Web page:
Welcome to Africanews

Please select your experience

Watch Live



Breast milk bank is saving babies in Uganda

Copyright © africanews
Lait en banque, lait non pasteurisé dans un réfrigérateur, Raziah Athman.


Janat has been donating her breast milk since June last year, when she gave birth.

With this bank, the Neonatal Intensive Care Unit at Nsambya Hospital doesn`t have to worry about availability of human breast milk for preterm babies who need it to survive.

Janat`s milk and that of many other donors can be stored safely for up to six months.

The idea to have a mother breast feed a baby that is not biologically theirs is not new, but in Uganda, human breast milk banking had never existed.

“As a donor I am so excited about this initiative and I am very proud to be saving babies` lives. There are certain babies who are out there – the preterm babies – whose mothers cannot give them sufficient milk, so if I save a life, it feels good to me ” said Janat.

According to the World Health Organization, one in ten babies is born too early every year. As experts forge solutions to the burden locally, the essential postnatal need remains human breast milk.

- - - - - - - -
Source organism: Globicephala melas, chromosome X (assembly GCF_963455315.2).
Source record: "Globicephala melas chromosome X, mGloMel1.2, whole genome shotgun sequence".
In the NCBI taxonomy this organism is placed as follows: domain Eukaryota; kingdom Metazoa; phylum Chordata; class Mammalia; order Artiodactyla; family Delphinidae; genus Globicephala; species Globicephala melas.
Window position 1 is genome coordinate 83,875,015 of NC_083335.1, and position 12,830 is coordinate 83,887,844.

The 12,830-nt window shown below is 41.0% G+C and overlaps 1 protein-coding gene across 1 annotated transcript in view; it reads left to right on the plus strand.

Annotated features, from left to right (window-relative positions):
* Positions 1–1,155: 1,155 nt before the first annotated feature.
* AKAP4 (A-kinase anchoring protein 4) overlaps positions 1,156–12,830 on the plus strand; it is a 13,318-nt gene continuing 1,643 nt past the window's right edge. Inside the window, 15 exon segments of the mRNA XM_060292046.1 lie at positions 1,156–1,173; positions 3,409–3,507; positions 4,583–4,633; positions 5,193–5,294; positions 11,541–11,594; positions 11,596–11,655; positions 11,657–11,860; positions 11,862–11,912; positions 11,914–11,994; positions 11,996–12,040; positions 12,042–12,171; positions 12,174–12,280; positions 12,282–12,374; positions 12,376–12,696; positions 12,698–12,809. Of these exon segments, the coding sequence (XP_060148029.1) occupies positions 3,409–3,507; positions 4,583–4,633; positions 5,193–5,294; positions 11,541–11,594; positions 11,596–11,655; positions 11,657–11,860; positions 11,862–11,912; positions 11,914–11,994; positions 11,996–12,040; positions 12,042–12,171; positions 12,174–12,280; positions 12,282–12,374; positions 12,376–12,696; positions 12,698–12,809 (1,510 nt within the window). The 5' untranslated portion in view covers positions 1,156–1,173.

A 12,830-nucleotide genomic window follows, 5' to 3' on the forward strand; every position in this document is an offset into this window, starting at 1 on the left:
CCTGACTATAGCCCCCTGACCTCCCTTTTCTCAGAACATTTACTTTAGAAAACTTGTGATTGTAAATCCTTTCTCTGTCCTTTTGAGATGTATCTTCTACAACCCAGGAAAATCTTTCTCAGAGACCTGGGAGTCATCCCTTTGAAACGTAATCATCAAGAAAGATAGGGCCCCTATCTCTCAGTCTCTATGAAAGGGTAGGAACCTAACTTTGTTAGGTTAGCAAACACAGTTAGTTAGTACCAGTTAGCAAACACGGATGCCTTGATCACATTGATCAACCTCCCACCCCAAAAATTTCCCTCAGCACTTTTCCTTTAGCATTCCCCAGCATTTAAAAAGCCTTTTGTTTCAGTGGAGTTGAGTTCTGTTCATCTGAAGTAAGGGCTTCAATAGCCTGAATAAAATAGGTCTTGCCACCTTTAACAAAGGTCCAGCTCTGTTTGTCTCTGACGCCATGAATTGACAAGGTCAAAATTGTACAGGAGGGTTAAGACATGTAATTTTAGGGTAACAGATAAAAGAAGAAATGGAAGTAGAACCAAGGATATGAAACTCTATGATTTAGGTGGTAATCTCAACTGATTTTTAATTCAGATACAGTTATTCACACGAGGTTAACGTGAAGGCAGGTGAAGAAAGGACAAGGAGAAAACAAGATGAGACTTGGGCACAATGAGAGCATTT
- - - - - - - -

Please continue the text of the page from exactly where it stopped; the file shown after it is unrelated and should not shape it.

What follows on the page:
The milk is free of charge but they prioritize premature babies and sometimes give the milk to babies whose mothers died.

This project is a collaboration of various hospitals in Kampala. Specialized lactation nurses work at the bank that is headed by pediatrician and neonatologist Dr. Victoria Nakibuuka.

“So the only milk that a preterm baby can be able to digest appropriately with the immature gut is human milk. Any other milk predisposes this baby to infection. They usually have feed intolerance, and sometimes babies even have significant constipation. So the only thing that can make these babies survive is the human milk.”

Many of the mothers approached are positive about donating their breast milk if they have an excess. The milk is tested for bacteria before pasteurization.

Before the expression starts, a mother must sign consent forms agreeing to donating her breast milk. Then she undergoes a counseling process before blood samples are taken to check for infections like HIV, syphilis and hepatitis B.

The bank can hold up to 250 liters of milk, and that is the maximum capacity for now.

This breast milk bank may not be the answer to the increasing cases of complications during pregnancy, but for the tiny babies in need, this human breast milk provided from the bank is life.

View more